With the advent of video, animation, sound clips, and interactivity, the toolkit for companies wishing to convey product information via this channel has grown substantially. Having the tools, however, is just one step in the process--in fact it is the most straightforward part. Companies who are unwilling to recreate their content will struggle in this arena. For the sake of illustration, consider a company who wishes to use highly graphical animation to convince the viewer of his/her need for a product, but who refuses to buy a pipe larger than 56 Kbps to the Internet. One position influences the other negatively, and net customers will not endure the poor performance. Or how about the company that remains committed to selling products on the basis of abstract relationships between happiness and perfume or car models or vacation cruises or fruit drinks or clothing? Such an approach misses an important point in the changes underway.
It may be possible in a universe of one-way broadcast television to sell products solely by appealing to human interests unrelated to the products themselves because the advertiser has a somewhat captive audience in an atmosphere that encourages short, feel-good segments. Advertisers usually cannot afford to spend long periods of time explaining products, particularly when most of the audience may not be interested in the first place. Thus, advertisers seem to be thinking that, with the net, finally they will be able to reach an identifiable audience whom they can grab by exposing them to more of the same well-produced and slick, but trivial marketing content.
This misguided thought is precisely what will trip up most advertisers. Mark Stahlman, president of New Media Associates, argues that the current corporate use of the Web will die because Web technology can't effectively manipulate people in the same way that TV ads can. [ 1] He notes that Web advertising must be informational or support related, and that type of advertising does not generate enough revenue from consumers to warrant its continuance.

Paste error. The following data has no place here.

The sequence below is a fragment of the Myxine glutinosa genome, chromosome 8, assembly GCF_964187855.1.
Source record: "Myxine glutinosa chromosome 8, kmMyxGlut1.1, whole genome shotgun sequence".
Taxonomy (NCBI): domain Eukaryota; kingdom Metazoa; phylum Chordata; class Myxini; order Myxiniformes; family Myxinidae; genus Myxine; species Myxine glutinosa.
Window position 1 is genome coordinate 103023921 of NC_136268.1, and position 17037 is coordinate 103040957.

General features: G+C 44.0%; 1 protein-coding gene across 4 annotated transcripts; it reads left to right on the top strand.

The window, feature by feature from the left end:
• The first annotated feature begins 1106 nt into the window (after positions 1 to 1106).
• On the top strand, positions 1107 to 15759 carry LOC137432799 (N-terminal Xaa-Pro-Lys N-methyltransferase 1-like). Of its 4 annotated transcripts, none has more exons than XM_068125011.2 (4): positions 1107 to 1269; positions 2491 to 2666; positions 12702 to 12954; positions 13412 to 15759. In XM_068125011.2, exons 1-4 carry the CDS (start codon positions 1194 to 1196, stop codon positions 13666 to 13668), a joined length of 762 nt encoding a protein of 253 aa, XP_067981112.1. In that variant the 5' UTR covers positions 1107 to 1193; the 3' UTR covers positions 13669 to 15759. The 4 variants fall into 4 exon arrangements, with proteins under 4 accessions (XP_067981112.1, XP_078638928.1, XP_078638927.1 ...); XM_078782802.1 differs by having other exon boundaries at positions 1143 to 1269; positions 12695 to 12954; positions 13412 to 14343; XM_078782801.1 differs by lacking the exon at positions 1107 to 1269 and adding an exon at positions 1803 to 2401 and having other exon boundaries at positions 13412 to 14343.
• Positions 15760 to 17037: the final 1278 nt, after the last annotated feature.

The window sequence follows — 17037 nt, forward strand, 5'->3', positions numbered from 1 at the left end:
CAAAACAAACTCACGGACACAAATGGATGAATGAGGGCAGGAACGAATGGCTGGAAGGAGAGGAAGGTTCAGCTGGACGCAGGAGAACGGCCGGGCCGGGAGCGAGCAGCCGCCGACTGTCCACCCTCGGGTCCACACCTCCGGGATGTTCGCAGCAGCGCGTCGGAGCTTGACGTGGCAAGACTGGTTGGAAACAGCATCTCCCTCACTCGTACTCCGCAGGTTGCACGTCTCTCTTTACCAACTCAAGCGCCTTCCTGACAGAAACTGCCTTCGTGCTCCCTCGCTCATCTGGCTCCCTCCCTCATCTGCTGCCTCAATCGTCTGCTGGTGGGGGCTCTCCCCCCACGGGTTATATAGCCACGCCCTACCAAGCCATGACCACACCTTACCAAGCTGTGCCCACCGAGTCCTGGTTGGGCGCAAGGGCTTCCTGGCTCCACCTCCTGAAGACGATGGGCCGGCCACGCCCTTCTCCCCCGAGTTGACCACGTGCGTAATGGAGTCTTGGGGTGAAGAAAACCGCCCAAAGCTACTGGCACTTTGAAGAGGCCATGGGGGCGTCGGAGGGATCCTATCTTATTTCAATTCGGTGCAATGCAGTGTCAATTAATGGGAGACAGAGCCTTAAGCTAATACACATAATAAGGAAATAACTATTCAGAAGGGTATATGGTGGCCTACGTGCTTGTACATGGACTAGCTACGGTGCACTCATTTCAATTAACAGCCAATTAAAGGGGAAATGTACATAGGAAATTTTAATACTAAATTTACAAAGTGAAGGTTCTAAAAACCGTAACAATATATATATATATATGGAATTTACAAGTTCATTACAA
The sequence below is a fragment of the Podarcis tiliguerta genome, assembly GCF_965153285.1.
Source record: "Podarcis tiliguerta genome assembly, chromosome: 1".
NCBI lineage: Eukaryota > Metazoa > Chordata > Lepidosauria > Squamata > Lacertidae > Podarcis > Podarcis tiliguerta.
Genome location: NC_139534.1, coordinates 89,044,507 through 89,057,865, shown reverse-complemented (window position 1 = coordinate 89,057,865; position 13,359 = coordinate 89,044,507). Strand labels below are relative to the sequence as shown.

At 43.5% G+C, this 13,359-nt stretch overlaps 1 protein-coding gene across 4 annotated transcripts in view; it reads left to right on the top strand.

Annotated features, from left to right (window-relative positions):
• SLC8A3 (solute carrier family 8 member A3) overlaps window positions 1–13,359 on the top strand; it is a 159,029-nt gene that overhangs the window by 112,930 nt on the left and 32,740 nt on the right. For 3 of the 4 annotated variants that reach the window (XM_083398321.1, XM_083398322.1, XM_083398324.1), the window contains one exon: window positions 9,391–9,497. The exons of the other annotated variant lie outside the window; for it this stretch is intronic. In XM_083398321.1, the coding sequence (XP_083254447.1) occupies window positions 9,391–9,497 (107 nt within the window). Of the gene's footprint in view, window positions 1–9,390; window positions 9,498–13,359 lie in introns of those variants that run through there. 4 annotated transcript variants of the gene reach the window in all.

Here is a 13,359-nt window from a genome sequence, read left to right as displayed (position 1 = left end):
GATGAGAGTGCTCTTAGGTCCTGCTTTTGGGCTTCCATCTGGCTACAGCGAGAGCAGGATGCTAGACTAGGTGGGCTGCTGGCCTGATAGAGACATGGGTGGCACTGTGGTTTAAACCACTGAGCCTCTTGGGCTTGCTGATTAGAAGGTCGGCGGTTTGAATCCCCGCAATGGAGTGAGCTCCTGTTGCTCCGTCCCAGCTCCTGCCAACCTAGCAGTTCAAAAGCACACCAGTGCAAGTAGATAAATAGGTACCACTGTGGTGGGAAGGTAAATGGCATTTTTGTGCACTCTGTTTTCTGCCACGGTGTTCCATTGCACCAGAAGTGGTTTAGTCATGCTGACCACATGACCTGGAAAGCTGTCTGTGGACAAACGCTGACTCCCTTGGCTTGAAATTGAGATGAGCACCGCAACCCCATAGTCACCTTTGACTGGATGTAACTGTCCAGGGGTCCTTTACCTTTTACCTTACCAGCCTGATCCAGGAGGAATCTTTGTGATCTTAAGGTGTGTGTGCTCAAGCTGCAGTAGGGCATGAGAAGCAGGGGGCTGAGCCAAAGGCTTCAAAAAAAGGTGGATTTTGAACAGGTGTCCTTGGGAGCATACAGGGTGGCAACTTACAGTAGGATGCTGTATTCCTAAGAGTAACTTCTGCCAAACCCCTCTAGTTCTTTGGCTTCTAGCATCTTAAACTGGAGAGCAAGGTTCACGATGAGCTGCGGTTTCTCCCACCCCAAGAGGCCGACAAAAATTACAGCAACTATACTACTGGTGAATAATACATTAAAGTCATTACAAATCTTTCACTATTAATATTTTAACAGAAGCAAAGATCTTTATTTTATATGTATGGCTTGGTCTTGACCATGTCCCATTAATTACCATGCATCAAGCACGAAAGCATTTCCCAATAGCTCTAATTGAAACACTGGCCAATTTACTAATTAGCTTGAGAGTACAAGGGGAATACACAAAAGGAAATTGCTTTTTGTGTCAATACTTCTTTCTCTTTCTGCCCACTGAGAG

Much of the subsidized info-material we enjoy in our lives (e.g., magazines, television, and radio) is available because advertising dollars pay for most or all of the production costs. This model has moved into the Internet as a means of supporting free or low- cost access to many sites. Indeed, much of the push toward several recent technical developments has come from the desire to improve advertising effectiveness.
Once again we have an industry leaping toward a technology in an attempt to avoid a change in another area. Can advertisers migrate to a new model for content? Will the Web die as advertisers move on to more lucrative environments? How much are we willing to pay for real content? Sounds like more questions than answers in the short-run.
Tom Wilson, Editor-in-Chief TER, TWilson@uh.edu
Copyright © 1996 by Thomas C. Wilson. This document may be reproduced in whole or in part for noncommercial, educational, or scientific purposes, provided that the preceding copyright statement and source are clearly acknowledged. All other rights are reserved. For permission to reproduce or adapt this document or any part of it for commercial distribution, address requests to the author at TWilson@uh.edu.